Granite boulders make impressive cemetery, civic and community memorials that fit naturally into the surrounding environment on which they are placed.  Granite boulder monuments offer natural alternatives for monuments and signs. Granite boulder monuments can vary in size and color and may be presented with flattened polished areas for either sandblasted lettering, bronze lettering or bronze plaques.

Granite Boulder Monument

Front of Boulder – Polished Finish

Back of Boulder – Natural Finish

Granite is a light-colored Igneous Rock with grains large enough to be visible with the unaided eye. It forms from the slow crystallization of magma below Earth’s surface. Granite is composed mainly of quartz and feldspar with minor amounts of mica, amphiboles, and other minerals. This mineral composition usually gives granite a red, pink, gray, or white color with dark mineral grains visible throughout the rock.

Granite ( /ˈɡrænɪt/) is a common type of felsic intrusive igneous rock that is granular and phaneritic in texture. Granites can be predominantly white, pink, or gray in color, depending on their mineralogy. The word “granite” comes from the Latin granum, a grain, in reference to the coarse-grained structure of such a holocrystalline rock. Strictly speaking, granite is an igneous rock with between 20% and 60% quartz by volume, and at least 35% of the total feldspar consisting of alkali feldspar, although commonly the term “granite” is used to refer to a wider range of coarse grained igneous rocks containing quartz and feldspar.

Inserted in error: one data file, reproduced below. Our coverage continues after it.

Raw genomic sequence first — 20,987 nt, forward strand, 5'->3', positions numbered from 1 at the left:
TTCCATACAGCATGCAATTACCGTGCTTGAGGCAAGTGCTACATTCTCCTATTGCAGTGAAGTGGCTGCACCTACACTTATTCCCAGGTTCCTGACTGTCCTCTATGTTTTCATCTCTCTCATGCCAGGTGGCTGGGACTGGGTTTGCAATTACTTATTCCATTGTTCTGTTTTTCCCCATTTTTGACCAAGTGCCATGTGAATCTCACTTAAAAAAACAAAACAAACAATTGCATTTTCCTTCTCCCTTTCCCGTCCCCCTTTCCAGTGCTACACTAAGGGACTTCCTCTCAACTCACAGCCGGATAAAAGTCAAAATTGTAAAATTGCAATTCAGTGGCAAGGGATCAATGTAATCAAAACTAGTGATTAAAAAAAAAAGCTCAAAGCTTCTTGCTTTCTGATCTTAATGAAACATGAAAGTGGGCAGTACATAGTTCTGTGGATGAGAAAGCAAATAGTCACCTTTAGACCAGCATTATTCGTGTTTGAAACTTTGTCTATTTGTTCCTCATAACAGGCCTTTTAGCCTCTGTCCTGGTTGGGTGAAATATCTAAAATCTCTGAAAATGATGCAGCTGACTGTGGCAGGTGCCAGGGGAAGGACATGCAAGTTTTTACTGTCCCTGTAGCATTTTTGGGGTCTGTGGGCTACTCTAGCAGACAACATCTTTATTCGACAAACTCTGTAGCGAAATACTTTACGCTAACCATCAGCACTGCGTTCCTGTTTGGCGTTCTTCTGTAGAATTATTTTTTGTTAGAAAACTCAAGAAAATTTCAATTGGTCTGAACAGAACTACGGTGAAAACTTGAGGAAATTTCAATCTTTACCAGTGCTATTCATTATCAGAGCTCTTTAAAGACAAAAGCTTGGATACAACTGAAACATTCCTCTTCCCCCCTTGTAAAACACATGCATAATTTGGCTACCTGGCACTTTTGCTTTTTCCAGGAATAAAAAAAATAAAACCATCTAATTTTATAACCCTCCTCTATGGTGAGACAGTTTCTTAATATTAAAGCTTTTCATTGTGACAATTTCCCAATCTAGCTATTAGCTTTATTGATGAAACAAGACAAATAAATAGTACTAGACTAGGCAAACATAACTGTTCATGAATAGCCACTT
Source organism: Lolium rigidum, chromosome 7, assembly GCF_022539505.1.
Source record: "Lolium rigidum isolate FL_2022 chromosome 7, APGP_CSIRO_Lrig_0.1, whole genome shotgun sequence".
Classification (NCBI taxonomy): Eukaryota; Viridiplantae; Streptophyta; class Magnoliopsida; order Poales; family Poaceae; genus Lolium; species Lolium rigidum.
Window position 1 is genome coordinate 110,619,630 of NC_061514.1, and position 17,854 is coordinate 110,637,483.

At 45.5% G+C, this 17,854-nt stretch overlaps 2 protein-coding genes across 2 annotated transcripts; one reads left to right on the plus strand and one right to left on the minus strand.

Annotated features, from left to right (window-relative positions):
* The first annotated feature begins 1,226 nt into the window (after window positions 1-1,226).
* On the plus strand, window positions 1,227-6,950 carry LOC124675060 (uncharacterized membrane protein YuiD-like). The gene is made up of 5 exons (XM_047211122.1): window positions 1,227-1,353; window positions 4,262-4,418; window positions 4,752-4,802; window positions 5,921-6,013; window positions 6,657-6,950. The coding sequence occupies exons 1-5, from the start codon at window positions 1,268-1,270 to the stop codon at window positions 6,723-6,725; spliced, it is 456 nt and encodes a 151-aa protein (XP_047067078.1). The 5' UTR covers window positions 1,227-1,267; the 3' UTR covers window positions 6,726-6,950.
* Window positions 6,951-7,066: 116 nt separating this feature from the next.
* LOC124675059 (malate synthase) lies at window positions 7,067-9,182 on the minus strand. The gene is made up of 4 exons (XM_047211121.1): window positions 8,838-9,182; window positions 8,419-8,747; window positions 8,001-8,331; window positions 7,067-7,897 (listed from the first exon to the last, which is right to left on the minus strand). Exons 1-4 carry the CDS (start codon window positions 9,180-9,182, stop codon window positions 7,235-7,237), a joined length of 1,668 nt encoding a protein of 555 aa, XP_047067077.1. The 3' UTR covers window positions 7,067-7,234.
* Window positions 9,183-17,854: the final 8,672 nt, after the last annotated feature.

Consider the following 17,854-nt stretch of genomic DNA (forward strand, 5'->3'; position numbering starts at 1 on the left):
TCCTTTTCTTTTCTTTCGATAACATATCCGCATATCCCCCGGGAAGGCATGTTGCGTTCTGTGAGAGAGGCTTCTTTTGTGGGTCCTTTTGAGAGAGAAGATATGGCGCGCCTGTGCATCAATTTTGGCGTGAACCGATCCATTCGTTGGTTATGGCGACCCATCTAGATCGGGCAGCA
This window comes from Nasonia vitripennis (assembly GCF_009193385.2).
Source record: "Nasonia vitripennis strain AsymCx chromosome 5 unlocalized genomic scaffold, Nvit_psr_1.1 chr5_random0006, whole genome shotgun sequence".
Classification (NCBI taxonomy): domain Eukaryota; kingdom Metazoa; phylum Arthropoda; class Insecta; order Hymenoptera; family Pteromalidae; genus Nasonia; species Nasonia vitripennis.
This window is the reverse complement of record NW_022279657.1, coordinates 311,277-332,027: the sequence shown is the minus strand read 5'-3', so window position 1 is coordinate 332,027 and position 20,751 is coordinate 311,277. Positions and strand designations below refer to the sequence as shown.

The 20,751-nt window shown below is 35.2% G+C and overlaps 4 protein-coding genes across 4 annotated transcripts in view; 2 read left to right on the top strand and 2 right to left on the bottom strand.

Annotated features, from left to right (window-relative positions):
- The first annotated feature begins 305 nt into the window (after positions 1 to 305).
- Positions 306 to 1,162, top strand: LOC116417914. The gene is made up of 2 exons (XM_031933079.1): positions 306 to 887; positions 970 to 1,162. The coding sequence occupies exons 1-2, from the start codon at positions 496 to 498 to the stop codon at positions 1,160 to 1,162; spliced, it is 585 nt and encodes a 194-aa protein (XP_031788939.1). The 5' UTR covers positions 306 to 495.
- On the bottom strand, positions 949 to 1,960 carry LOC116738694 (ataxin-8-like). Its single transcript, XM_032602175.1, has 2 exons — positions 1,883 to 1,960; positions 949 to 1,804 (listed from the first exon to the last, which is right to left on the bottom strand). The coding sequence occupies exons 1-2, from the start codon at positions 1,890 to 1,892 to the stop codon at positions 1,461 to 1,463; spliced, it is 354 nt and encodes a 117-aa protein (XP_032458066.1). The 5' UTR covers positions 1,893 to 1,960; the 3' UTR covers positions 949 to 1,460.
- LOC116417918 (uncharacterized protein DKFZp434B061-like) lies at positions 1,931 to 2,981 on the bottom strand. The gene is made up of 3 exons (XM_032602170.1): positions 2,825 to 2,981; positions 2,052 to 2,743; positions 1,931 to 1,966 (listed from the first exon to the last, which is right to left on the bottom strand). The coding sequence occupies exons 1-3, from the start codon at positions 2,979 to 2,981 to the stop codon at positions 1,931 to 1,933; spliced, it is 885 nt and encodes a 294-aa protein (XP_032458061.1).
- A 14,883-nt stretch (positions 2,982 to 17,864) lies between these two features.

The term “granitic” means granite-like and is applied to granite and a group of intrusive igneous rocks with similar textures and slight variations in composition and origin. These rocks mainly consist of feldspar, quartz, mica, and amphibole minerals, which form an interlocking, somewhat equigranular matrix of feldspar and quartz with scattered darker biotite mica and amphibole (often hornblende) peppering the lighter color minerals. Occasionally some individual crystals (phenocrysts) are larger than the groundmass, in which case the texture is known as porphyritic. A granitic rock with a porphyritic texture is known as a granite porphyry. Granitoid is a general, descriptive field term for lighter-colored, coarse-grained igneous rocks. Petrographic examination is required for identification of specific types of granitoids.[1] The extrusive igneous rock equivalent of granite is rhyolite.[2]

Granite is nearly always massive (lacking any internal structures), hard and tough, and therefore it has gained widespread use throughout human history as a construction stone. The average density of granite is between 2.65 and 2.75 g/cm3 (165.4 – 171.7 lb/ft3)[3], its compressive strength usually lies above 200 MPa, and its viscosity near STP is 3–6 • 1019 Pa·s.[4]

The melting temperature of dry granite at ambient pressure is 1215–1260 °C (2219–2300 °F);[5] it is strongly reduced in the presence of water, down to 650 °C at a few kBar pressure.[6]

Granite has poor primary permeability, but strong secondary permeability.